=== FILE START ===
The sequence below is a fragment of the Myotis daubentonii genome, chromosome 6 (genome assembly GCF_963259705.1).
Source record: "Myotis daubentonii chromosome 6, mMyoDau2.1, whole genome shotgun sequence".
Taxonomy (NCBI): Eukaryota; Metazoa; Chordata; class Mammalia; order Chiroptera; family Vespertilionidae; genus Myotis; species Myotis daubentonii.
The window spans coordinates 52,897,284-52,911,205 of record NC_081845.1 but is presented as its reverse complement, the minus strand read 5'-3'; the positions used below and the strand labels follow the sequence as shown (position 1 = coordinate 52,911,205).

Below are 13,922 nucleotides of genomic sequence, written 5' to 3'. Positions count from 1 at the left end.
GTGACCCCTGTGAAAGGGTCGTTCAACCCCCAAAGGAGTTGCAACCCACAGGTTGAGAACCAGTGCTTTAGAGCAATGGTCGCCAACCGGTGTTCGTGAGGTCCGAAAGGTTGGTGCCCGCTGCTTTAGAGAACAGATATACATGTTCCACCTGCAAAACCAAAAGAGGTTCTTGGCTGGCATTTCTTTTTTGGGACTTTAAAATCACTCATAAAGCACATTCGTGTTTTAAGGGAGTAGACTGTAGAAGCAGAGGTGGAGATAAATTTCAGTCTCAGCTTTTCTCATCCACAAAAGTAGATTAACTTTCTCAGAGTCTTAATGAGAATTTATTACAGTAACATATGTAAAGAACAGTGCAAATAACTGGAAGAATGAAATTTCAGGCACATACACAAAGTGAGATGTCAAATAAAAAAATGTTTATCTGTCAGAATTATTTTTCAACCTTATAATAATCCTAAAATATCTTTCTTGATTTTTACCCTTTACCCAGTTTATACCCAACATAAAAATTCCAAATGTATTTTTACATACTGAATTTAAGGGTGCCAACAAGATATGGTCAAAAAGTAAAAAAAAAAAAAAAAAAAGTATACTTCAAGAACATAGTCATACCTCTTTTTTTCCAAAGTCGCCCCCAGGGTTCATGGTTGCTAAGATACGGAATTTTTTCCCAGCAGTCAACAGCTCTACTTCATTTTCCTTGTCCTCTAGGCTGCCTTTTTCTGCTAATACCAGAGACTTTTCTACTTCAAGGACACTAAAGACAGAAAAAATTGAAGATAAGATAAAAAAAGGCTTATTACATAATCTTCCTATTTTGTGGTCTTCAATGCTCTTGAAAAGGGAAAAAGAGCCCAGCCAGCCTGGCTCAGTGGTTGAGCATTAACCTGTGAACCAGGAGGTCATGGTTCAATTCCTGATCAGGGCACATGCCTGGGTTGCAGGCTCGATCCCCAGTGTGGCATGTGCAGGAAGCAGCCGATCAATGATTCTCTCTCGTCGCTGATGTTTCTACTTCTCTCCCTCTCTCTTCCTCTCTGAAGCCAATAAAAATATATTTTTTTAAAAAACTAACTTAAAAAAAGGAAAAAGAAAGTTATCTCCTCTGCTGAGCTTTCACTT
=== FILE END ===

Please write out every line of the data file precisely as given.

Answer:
The sequence below is a fragment of the Myotis daubentonii genome, chromosome 6 (genome assembly GCF_963259705.1).
Source record: "Myotis daubentonii chromosome 6, mMyoDau2.1, whole genome shotgun sequence".
Taxonomy (NCBI): Eukaryota; Metazoa; Chordata; class Mammalia; order Chiroptera; family Vespertilionidae; genus Myotis; species Myotis daubentonii.
The window spans coordinates 52,897,284-52,911,205 of record NC_081845.1 but is presented as its reverse complement, the minus strand read 5'-3'; the positions used below and the strand labels follow the sequence as shown (position 1 = coordinate 52,911,205).

Below are 13,922 nucleotides of genomic sequence, written 5' to 3'. Positions count from 1 at the left end.
GTGACCCCTGTGAAAGGGTCGTTCAACCCCCAAAGGAGTTGCAACCCACAGGTTGAGAACCAGTGCTTTAGAGCAATGGTCGCCAACCGGTGTTCGTGAGGTCCGAAAGGTTGGTGCCCGCTGCTTTAGAGAACAGATATACATGTTCCACCTGCAAAACCAAAAGAGGTTCTTGGCTGGCATTTCTTTTTTGGGACTTTAAAATCACTCATAAAGCACATTCGTGTTTTAAGGGAGTAGACTGTAGAAGCAGAGGTGGAGATAAATTTCAGTCTCAGCTTTTCTCATCCACAAAAGTAGATTAACTTTCTCAGAGTCTTAATGAGAATTTATTACAGTAACATATGTAAAGAACAGTGCAAATAACTGGAAGAATGAAATTTCAGGCACATACACAAAGTGAGATGTCAAATAAAAAAATGTTTATCTGTCAGAATTATTTTTCAACCTTATAATAATCCTAAAATATCTTTCTTGATTTTTACCCTTTACCCAGTTTATACCCAACATAAAAATTCCAAATGTATTTTTACATACTGAATTTAAGGGTGCCAACAAGATATGGTCAAAAAGTAAAAAAAAAAAAAAAAAAAGTATACTTCAAGAACATAGTCATACCTCTTTTTTTCCAAAGTCGCCCCCAGGGTTCATGGTTGCTAAGATACGGAATTTTTTCCCAGCAGTCAACAGCTCTACTTCATTTTCCTTGTCCTCTAGGCTGCCTTTTTCTGCTAATACCAGAGACTTTTCTACTTCAAGGACACTAAAGACAGAAAAAATTGAAGATAAGATAAAAAAAGGCTTATTACATAATCTTCCTATTTTGTGGTCTTCAATGCTCTTGAAAAGGGAAAAAGAGCCCAGCCAGCCTGGCTCAGTGGTTGAGCATTAACCTGTGAACCAGGAGGTCATGGTTCAATTCCTGATCAGGGCACATGCCTGGGTTGCAGGCTCGATCCCCAGTGTGGCATGTGCAGGAAGCAGCCGATCAATGATTCTCTCTCGTCGCTGATGTTTCTACTTCTCTCCCTCTCTCTTCCTCTCTGAAGCCAATAAAAATATATTTTTTTAAAAAACTAACTTAAAAAAAGGAAAAAGAAAGTTATCTCCTCTGCTGAGCTTTCACTT